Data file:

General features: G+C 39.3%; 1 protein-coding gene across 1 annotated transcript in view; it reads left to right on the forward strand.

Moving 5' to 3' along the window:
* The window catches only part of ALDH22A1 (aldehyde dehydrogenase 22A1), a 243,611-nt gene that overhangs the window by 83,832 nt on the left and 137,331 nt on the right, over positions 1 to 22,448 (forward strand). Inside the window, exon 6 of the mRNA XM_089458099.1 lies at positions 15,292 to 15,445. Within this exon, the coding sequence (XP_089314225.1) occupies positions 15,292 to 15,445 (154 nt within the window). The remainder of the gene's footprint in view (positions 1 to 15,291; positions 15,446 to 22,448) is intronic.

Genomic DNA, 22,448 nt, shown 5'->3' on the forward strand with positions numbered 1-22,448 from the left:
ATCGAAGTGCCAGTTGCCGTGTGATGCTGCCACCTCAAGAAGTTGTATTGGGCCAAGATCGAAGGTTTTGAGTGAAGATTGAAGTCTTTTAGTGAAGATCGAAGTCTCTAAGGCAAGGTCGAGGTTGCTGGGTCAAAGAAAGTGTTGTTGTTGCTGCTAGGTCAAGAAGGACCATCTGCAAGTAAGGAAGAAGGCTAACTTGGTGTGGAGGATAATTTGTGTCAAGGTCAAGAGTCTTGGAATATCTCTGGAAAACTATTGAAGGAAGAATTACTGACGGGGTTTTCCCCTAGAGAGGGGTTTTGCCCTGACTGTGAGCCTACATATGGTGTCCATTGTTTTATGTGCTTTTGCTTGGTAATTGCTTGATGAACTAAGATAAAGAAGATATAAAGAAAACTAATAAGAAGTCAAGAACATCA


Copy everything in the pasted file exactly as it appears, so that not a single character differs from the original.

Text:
General features: G+C 39.3%; 1 protein-coding gene across 1 annotated transcript in view; it reads left to right on the forward strand.

Moving 5' to 3' along the window:
* The window catches only part of ALDH22A1 (aldehyde dehydrogenase 22A1), a 243,611-nt gene that overhangs the window by 83,832 nt on the left and 137,331 nt on the right, over positions 1 to 22,448 (forward strand). Inside the window, exon 6 of the mRNA XM_089458099.1 lies at positions 15,292 to 15,445. Within this exon, the coding sequence (XP_089314225.1) occupies positions 15,292 to 15,445 (154 nt within the window). The remainder of the gene's footprint in view (positions 1 to 15,291; positions 15,446 to 22,448) is intronic.

Genomic DNA, 22,448 nt, shown 5'->3' on the forward strand with positions numbered 1-22,448 from the left:
ATCGAAGTGCCAGTTGCCGTGTGATGCTGCCACCTCAAGAAGTTGTATTGGGCCAAGATCGAAGGTTTTGAGTGAAGATTGAAGTCTTTTAGTGAAGATCGAAGTCTCTAAGGCAAGGTCGAGGTTGCTGGGTCAAAGAAAGTGTTGTTGTTGCTGCTAGGTCAAGAAGGACCATCTGCAAGTAAGGAAGAAGGCTAACTTGGTGTGGAGGATAATTTGTGTCAAGGTCAAGAGTCTTGGAATATCTCTGGAAAACTATTGAAGGAAGAATTACTGACGGGGTTTTCCCCTAGAGAGGGGTTTTGCCCTGACTGTGAGCCTACATATGGTGTCCATTGTTTTATGTGCTTTTGCTTGGTAATTGCTTGATGAACTAAGATAAAGAAGATATAAAGAAAACTAATAAGAAGTCAAGAACATCA